The Christology of Diodore was condemned as heretical by later generations, most explicitly at a local synod in Constantinople in 499 which described Diodore's views as Nestorian.[10] Certainly, a similarly negative view of Diodore was held by Cyril of Alexandria. However, in his own generation Diodore was seen as someone who supported the orthodoxy of Nicaea, and in his official decree ratifying the actions of the First Council of Constantinople, Emperor Theodosius I described Diodore as a "champion of the faith."[10]

The specifics of Diodore's theology are difficult to reconstruct, as all that remains of his works are fragments of uncertain provenance. [11][12] Much of Diodore's theology has been inferred from the later statements of his students and the intellectual heirs of the Antiochene School.

According to the Universalist clergyman John Mather Austin (1855) Diodorus was also a Universalist since Saloman, Bishop of Bassorah in his Book of the Bee (1222) proclaimed the salvation of all men and cited the opinions of both Diodorus and Theodore of Mopsuestia in support of his view.[13]

According to Universalist writer J. W. Hanson (1899) Diodorus believed that God's mercy would punish the wicked less than their sins deserved, inasmuch as his mercy gave the good more than they deserved and he denied that God would bestow immortality for the purpose of prolonging or perpetuating suffering.[14]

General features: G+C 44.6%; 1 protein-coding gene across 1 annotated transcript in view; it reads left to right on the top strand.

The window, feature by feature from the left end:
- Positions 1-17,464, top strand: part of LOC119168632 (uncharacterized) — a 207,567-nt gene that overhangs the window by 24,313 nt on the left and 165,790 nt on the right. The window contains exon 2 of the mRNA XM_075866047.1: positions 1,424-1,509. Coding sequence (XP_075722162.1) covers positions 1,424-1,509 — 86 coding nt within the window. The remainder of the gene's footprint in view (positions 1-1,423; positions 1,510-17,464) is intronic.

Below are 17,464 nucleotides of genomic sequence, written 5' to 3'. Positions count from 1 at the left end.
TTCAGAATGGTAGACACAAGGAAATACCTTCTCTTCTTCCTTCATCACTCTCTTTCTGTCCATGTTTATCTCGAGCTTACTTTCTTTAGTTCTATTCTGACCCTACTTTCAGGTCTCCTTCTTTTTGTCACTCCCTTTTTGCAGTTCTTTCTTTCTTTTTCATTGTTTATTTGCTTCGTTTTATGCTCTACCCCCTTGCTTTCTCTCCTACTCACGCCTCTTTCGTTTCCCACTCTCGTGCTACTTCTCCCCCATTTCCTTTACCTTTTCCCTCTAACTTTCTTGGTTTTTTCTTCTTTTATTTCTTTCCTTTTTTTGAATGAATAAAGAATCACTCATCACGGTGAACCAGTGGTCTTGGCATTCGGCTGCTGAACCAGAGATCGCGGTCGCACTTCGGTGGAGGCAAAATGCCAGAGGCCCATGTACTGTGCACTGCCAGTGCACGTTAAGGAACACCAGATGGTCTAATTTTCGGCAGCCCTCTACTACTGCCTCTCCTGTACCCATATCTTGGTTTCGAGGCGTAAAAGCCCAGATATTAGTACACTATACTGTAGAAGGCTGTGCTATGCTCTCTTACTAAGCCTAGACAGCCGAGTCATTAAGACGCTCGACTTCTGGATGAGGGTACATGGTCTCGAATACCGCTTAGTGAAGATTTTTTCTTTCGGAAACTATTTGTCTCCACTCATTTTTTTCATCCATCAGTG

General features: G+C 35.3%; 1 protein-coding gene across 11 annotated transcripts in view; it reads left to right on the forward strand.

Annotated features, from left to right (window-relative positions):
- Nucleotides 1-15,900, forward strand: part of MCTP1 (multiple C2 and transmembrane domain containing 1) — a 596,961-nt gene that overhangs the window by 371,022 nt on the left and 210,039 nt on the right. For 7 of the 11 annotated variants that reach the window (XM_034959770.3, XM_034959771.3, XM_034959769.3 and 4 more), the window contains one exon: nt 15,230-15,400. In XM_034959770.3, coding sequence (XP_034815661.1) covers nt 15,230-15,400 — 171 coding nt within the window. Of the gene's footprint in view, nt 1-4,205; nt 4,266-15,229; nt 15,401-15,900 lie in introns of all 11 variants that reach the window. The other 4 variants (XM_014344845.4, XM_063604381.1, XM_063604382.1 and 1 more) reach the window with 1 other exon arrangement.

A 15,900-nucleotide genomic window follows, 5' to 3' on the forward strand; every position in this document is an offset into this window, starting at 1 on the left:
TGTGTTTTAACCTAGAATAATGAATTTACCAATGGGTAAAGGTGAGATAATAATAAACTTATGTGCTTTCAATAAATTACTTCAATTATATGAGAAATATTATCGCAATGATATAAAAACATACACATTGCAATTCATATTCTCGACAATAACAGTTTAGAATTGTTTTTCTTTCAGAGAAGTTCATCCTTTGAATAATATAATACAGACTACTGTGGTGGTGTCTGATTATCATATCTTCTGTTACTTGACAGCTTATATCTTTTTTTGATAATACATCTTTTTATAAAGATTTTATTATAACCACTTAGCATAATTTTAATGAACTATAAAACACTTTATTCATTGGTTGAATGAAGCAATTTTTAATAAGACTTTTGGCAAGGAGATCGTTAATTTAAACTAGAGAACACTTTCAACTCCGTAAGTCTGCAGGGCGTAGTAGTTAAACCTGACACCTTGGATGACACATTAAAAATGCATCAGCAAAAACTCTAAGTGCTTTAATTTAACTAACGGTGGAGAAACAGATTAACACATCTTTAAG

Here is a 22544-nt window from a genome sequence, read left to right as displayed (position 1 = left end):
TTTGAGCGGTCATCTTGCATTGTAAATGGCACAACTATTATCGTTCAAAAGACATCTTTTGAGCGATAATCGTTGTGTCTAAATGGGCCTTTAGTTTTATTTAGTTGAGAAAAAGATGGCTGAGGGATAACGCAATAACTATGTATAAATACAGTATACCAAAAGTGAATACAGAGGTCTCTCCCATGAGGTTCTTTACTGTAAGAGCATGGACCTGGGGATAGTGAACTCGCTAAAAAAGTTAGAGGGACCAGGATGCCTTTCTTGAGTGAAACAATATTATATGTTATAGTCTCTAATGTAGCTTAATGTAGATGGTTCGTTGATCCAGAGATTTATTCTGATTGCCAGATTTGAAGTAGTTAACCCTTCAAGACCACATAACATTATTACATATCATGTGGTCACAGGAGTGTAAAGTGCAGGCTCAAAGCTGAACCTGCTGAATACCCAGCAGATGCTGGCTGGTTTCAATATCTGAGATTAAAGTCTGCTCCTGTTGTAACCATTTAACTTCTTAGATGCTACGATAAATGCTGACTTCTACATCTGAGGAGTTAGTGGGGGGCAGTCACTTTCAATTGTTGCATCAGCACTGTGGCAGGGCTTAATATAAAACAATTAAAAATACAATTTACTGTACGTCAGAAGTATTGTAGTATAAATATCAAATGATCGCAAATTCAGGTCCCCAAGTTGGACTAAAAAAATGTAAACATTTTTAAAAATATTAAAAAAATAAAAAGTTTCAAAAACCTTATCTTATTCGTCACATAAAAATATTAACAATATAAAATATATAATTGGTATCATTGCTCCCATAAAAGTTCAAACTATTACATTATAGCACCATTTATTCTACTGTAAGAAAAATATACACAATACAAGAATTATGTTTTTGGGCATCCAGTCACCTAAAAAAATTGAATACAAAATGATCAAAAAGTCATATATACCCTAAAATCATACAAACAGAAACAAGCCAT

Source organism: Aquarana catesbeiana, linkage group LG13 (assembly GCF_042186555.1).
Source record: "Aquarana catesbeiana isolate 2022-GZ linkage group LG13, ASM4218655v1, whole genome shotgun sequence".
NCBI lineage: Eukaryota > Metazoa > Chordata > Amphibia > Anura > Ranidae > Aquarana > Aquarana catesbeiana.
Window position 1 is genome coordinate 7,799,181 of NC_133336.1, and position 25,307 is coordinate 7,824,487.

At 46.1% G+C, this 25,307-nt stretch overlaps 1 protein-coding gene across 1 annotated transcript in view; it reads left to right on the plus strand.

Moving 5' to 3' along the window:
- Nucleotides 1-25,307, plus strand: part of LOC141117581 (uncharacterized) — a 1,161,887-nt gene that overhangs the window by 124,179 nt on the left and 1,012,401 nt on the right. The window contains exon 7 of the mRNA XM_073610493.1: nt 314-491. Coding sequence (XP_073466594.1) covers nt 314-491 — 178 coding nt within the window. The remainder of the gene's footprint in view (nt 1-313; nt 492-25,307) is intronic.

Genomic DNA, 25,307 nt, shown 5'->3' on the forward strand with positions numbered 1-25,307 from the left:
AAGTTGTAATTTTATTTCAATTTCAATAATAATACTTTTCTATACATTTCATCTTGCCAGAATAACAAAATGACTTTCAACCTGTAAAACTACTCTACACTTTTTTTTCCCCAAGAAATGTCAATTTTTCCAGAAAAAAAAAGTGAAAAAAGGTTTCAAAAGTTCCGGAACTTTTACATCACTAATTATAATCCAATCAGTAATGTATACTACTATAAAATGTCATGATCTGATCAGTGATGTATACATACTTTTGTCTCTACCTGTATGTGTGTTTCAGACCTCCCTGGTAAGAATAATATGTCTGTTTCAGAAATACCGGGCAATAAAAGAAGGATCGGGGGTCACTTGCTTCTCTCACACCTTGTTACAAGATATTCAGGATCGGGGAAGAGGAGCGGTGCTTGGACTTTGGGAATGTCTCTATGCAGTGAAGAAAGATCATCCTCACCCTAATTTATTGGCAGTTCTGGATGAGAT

Diodorus according to Joseph Simon Assemani’s Bibliotheca Orientalis (1728)

— "For the wicked there are punishments, not perpetual, however, lest the immortality prepared for them should be a disadvantage, but they are to be purified for a brief period according to the amount of malice in their works. They shall therefore suffer punishment for a short space, but immortal blessedness having no end awaits them, the penalties to be inflicted for their many and grave sins are very far surpassed by the magnitude of the mercy to be showed them. The resurrection, therefore, is regarded as a blessing not only to the good, but also to the evil."[15]